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«Proverbs Speak Louder Than Words»

Wisdom in Art, Culture, Folklore, History, Literature and Mass Media

Wolfgang Mieder

The ten chapters of «Proverbs Speak Louder Than Words» present a composite picture of the richness of proverbs as significant expressions of folk wisdom as is manifest from their appearance in art, culture, folklore, history, literature, and the mass media. The first chapter surveys the multifaceted aspects of paremiology (the study of proverbs), with the second chapter illustrating the paremiological work by the American folklorist Alan Dundes. The next two chapters look at the effective role that proverbs play in the mass media, where they are cited in their traditional wording or as innovative anti-proverbs. The fifth chapter discusses proverbs as expressions of the worldview of New England. This is followed by two chapters on the proverbial prowess of American presidents, to wit the proverbial style in the correspondence between John and Abigail Adams and a discussion of Abraham Lincoln’s apocryphal proverb «Don’t swap horses in the middle of the stream.» The eighth chapter traces the tradition of proverb iconography from medieval woodcuts to Pieter Bruegel the Elder and on to modern caricatures, cartoons, and comic strips. The last two chapters deal with the origin and history of the proverbial expression «to tilt at windmills» as an allusion to Cervantes’ Don Quixote and the many proverbial utterances in Mozart’s letters. The book draws attention to the fact that proverbs as metaphorical signs continue to play an important role in oral and written communication. Proverbs as socalled monumenta humana are omnipresent in all facets of life, and while they are neither sacrosanct nor saccharine, they usually offer much common sense or wisdom based on recurrent experiences and observations.

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10. “Now I Sit Like a Rabbit in the Pepper” Proverbial Letters of Wolfgang Amadeus Mozart 317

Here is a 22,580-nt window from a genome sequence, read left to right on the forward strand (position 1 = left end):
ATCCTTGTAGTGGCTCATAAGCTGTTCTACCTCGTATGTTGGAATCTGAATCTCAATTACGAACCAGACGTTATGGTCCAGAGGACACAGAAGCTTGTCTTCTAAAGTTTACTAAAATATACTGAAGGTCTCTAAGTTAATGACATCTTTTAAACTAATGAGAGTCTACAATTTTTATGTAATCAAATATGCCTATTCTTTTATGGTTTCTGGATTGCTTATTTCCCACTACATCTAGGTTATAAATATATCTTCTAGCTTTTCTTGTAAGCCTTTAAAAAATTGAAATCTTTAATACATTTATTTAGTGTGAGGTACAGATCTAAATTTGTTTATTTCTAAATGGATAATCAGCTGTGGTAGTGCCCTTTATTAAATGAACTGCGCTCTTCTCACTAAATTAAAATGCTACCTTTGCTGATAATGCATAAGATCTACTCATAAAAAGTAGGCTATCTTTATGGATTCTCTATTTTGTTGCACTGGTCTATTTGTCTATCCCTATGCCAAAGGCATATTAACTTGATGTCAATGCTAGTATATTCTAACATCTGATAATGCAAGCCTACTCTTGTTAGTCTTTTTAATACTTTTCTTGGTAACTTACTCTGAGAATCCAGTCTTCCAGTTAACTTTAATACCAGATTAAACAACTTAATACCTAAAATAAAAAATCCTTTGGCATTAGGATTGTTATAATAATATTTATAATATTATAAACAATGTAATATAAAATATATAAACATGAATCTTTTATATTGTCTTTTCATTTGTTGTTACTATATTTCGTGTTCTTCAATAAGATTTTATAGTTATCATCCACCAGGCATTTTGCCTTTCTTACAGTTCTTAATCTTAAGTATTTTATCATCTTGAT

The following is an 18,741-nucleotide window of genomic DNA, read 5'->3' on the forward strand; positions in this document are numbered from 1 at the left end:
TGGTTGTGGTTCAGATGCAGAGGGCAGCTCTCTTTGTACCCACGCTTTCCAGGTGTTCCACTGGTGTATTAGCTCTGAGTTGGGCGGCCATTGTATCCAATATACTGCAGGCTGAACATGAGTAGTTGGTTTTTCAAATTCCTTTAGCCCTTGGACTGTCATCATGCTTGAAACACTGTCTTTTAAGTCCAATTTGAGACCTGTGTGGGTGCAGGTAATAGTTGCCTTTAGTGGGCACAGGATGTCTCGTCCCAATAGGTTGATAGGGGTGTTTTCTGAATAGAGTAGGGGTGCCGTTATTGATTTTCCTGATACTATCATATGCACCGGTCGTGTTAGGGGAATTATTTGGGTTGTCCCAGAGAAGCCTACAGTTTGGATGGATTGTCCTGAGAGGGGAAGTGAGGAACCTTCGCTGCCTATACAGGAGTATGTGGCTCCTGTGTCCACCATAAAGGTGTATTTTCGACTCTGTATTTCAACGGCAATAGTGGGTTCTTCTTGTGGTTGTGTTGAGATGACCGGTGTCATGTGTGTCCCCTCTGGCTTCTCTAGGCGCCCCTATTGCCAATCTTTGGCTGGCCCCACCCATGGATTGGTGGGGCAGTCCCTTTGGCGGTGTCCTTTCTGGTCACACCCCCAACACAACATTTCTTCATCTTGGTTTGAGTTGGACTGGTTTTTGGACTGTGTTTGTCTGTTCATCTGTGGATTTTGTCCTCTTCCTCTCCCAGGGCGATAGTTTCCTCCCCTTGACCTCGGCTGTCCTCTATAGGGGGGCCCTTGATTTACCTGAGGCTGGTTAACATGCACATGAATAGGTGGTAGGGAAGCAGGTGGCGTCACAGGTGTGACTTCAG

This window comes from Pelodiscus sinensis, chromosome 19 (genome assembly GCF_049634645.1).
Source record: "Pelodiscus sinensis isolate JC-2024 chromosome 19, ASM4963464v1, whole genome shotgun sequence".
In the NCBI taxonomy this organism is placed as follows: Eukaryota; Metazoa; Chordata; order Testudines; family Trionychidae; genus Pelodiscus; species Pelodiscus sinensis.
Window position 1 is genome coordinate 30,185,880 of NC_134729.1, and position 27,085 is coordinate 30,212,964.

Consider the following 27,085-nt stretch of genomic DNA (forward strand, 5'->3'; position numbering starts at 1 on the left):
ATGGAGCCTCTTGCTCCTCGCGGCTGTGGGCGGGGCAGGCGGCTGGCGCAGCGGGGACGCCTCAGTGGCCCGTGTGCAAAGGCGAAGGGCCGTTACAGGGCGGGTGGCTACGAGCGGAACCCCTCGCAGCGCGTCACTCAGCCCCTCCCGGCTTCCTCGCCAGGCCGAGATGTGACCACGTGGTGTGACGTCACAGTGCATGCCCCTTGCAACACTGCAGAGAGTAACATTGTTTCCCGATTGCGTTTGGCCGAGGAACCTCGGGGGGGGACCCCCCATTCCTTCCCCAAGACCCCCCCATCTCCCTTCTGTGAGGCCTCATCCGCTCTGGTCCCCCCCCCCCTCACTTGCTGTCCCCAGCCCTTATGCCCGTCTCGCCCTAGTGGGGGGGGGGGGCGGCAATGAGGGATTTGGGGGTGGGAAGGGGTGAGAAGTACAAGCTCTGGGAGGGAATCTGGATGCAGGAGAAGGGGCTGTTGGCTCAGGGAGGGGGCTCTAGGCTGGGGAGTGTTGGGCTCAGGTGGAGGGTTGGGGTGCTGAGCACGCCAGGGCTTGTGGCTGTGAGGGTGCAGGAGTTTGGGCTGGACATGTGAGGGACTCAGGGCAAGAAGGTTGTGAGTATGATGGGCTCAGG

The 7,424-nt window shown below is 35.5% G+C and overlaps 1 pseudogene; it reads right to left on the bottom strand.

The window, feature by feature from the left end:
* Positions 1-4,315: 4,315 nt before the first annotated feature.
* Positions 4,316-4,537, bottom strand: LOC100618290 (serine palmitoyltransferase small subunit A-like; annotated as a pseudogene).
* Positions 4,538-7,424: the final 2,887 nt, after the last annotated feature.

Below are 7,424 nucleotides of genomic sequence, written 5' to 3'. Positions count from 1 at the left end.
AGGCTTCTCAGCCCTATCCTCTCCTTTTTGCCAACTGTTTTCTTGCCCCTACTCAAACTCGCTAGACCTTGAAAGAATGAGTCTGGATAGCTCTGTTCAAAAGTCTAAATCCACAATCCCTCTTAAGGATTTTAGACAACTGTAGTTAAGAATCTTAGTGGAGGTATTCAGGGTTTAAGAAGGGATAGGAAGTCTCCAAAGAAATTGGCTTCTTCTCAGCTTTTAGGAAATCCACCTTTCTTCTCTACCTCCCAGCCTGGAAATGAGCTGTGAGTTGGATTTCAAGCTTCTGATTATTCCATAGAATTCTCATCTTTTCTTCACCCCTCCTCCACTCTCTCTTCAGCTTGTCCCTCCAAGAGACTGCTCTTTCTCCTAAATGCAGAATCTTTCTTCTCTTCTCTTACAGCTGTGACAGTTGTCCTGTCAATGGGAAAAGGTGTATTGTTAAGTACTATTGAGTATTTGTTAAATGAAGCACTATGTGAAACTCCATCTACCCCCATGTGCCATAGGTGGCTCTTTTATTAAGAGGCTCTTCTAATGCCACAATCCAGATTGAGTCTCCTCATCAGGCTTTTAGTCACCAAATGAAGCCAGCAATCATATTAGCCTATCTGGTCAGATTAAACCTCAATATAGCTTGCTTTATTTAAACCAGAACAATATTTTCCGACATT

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One of the unfortunate misconceptions in proverb scholarship has been the false notion that during the eighteenth century “the rationalistic temper found little to admire in proverbs” (Taylor 1931:173) and that there was a “general collapse of pro- verbiality” (Obelkevich 1994:230). Numerous proverb collections that appeared in various languages and as polyglot wisdom treasures are clear indications that there was no unnatural break in paremiological and paremiographical work (Bonser 1930; Mieder 1982–01; Moll 1958). It is simply not true that the so-called period of Enlightenment had no interest in oral traditions in general and in folk speech in particular. Despite its emphasis on intellectual and rational matters, this cultural period was not void of proverbial wisdom. The Age of Reason also had a popular side to it that was marked by a sincere interest in the teaching of morality, and the generational and experiential wisdom expressed in folk proverbs was indeed well suited for spreading common-sense ethics and virtues, both in oral and written communication. Little wonder that numerous proverb collections for didactic instruction appeared throughout Europe and in the United States. This was true for such authors as Cotton Mather, Abigail and John Adams, or Benjamin Franklin in colonial America and the f ledgling United States of the eighteenth century, and the continued use of proverbial language was equally wide-spread in the old world of Europe. Well-known authors like William Blake, Denis Diderot, Henry Fielding, Johann Wolfgang von Goethe, “Now I Sit Like A Rabbit IN...

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